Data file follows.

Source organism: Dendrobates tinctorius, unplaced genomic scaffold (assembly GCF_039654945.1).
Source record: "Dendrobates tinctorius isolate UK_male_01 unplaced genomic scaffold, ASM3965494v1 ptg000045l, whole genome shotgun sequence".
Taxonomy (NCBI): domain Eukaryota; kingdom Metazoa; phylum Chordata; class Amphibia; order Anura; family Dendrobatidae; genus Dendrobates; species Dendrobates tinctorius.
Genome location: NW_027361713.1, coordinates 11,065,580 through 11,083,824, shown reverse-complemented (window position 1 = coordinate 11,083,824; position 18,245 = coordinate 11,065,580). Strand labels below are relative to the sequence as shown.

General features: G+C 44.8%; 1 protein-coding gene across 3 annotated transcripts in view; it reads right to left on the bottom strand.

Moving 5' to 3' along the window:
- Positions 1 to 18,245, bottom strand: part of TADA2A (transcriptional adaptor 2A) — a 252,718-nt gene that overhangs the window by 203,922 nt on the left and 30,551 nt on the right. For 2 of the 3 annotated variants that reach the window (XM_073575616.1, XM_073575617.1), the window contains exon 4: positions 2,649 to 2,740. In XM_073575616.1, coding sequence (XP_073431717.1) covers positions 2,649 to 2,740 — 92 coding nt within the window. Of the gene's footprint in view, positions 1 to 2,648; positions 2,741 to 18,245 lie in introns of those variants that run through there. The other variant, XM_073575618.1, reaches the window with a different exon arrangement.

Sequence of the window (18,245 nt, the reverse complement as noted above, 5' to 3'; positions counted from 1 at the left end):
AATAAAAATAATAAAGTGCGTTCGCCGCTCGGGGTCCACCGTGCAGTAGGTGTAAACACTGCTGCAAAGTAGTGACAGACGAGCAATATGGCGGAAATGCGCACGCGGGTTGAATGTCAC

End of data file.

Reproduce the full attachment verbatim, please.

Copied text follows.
Source organism: Dendrobates tinctorius, unplaced genomic scaffold (assembly GCF_039654945.1).
Source record: "Dendrobates tinctorius isolate UK_male_01 unplaced genomic scaffold, ASM3965494v1 ptg000045l, whole genome shotgun sequence".
Taxonomy (NCBI): domain Eukaryota; kingdom Metazoa; phylum Chordata; class Amphibia; order Anura; family Dendrobatidae; genus Dendrobates; species Dendrobates tinctorius.
Genome location: NW_027361713.1, coordinates 11,065,580 through 11,083,824, shown reverse-complemented (window position 1 = coordinate 11,083,824; position 18,245 = coordinate 11,065,580). Strand labels below are relative to the sequence as shown.

General features: G+C 44.8%; 1 protein-coding gene across 3 annotated transcripts in view; it reads right to left on the bottom strand.

Moving 5' to 3' along the window:
- Positions 1 to 18,245, bottom strand: part of TADA2A (transcriptional adaptor 2A) — a 252,718-nt gene that overhangs the window by 203,922 nt on the left and 30,551 nt on the right. For 2 of the 3 annotated variants that reach the window (XM_073575616.1, XM_073575617.1), the window contains exon 4: positions 2,649 to 2,740. In XM_073575616.1, coding sequence (XP_073431717.1) covers positions 2,649 to 2,740 — 92 coding nt within the window. Of the gene's footprint in view, positions 1 to 2,648; positions 2,741 to 18,245 lie in introns of those variants that run through there. The other variant, XM_073575618.1, reaches the window with a different exon arrangement.

Sequence of the window (18,245 nt, the reverse complement as noted above, 5' to 3'; positions counted from 1 at the left end):
AATAAAAATAATAAAGTGCGTTCGCCGCTCGGGGTCCACCGTGCAGTAGGTGTAAACACTGCTGCAAAGTAGTGACAGACGAGCAATATGGCGGAAATGCGCACGCGGGTTGAATGTCAC